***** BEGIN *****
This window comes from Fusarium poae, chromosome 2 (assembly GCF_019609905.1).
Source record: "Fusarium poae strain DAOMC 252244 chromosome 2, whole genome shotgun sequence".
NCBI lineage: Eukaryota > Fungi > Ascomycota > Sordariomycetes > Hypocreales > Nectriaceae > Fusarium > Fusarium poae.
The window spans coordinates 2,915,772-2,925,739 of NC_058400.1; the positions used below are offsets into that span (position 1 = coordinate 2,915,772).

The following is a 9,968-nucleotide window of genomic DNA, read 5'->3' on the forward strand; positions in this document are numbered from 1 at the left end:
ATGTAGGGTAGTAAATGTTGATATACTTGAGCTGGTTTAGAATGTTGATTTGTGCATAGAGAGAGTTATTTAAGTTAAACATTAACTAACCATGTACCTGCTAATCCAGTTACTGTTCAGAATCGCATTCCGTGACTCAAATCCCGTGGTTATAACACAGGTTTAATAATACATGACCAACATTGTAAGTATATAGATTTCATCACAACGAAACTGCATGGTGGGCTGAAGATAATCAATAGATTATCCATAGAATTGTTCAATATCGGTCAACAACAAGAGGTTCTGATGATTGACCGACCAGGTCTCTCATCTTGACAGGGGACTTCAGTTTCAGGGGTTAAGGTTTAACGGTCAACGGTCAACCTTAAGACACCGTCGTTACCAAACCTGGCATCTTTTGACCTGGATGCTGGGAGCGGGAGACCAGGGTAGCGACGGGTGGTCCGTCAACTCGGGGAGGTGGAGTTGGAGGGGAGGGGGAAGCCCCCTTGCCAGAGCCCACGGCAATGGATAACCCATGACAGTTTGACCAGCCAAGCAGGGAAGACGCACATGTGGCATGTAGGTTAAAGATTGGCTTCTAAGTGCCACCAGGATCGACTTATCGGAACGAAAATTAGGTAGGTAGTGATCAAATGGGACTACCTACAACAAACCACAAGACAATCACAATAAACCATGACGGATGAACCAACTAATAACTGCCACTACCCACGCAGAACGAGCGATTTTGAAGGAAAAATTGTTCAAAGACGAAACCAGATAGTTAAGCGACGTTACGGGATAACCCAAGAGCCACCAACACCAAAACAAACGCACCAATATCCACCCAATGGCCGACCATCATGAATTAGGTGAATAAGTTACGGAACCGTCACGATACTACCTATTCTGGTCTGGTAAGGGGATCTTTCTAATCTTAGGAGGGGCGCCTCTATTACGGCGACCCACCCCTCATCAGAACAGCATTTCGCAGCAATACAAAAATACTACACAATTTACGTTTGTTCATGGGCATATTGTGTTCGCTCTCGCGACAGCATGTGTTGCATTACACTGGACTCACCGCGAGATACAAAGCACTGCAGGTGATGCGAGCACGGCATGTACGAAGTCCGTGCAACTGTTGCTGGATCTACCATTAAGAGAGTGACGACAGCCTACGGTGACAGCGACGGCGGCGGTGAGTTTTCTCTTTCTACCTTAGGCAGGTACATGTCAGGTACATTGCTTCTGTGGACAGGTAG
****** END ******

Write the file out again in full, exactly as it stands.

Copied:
This window comes from Fusarium poae, chromosome 2 (assembly GCF_019609905.1).
Source record: "Fusarium poae strain DAOMC 252244 chromosome 2, whole genome shotgun sequence".
NCBI lineage: Eukaryota > Fungi > Ascomycota > Sordariomycetes > Hypocreales > Nectriaceae > Fusarium > Fusarium poae.
The window spans coordinates 2,915,772-2,925,739 of NC_058400.1; the positions used below are offsets into that span (position 1 = coordinate 2,915,772).

The following is a 9,968-nucleotide window of genomic DNA, read 5'->3' on the forward strand; positions in this document are numbered from 1 at the left end:
ATGTAGGGTAGTAAATGTTGATATACTTGAGCTGGTTTAGAATGTTGATTTGTGCATAGAGAGAGTTATTTAAGTTAAACATTAACTAACCATGTACCTGCTAATCCAGTTACTGTTCAGAATCGCATTCCGTGACTCAAATCCCGTGGTTATAACACAGGTTTAATAATACATGACCAACATTGTAAGTATATAGATTTCATCACAACGAAACTGCATGGTGGGCTGAAGATAATCAATAGATTATCCATAGAATTGTTCAATATCGGTCAACAACAAGAGGTTCTGATGATTGACCGACCAGGTCTCTCATCTTGACAGGGGACTTCAGTTTCAGGGGTTAAGGTTTAACGGTCAACGGTCAACCTTAAGACACCGTCGTTACCAAACCTGGCATCTTTTGACCTGGATGCTGGGAGCGGGAGACCAGGGTAGCGACGGGTGGTCCGTCAACTCGGGGAGGTGGAGTTGGAGGGGAGGGGGAAGCCCCCTTGCCAGAGCCCACGGCAATGGATAACCCATGACAGTTTGACCAGCCAAGCAGGGAAGACGCACATGTGGCATGTAGGTTAAAGATTGGCTTCTAAGTGCCACCAGGATCGACTTATCGGAACGAAAATTAGGTAGGTAGTGATCAAATGGGACTACCTACAACAAACCACAAGACAATCACAATAAACCATGACGGATGAACCAACTAATAACTGCCACTACCCACGCAGAACGAGCGATTTTGAAGGAAAAATTGTTCAAAGACGAAACCAGATAGTTAAGCGACGTTACGGGATAACCCAAGAGCCACCAACACCAAAACAAACGCACCAATATCCACCCAATGGCCGACCATCATGAATTAGGTGAATAAGTTACGGAACCGTCACGATACTACCTATTCTGGTCTGGTAAGGGGATCTTTCTAATCTTAGGAGGGGCGCCTCTATTACGGCGACCCACCCCTCATCAGAACAGCATTTCGCAGCAATACAAAAATACTACACAATTTACGTTTGTTCATGGGCATATTGTGTTCGCTCTCGCGACAGCATGTGTTGCATTACACTGGACTCACCGCGAGATACAAAGCACTGCAGGTGATGCGAGCACGGCATGTACGAAGTCCGTGCAACTGTTGCTGGATCTACCATTAAGAGAGTGACGACAGCCTACGGTGACAGCGACGGCGGCGGTGAGTTTTCTCTTTCTACCTTAGGCAGGTACATGTCAGGTACATTGCTTCTGTGGACAGGTAG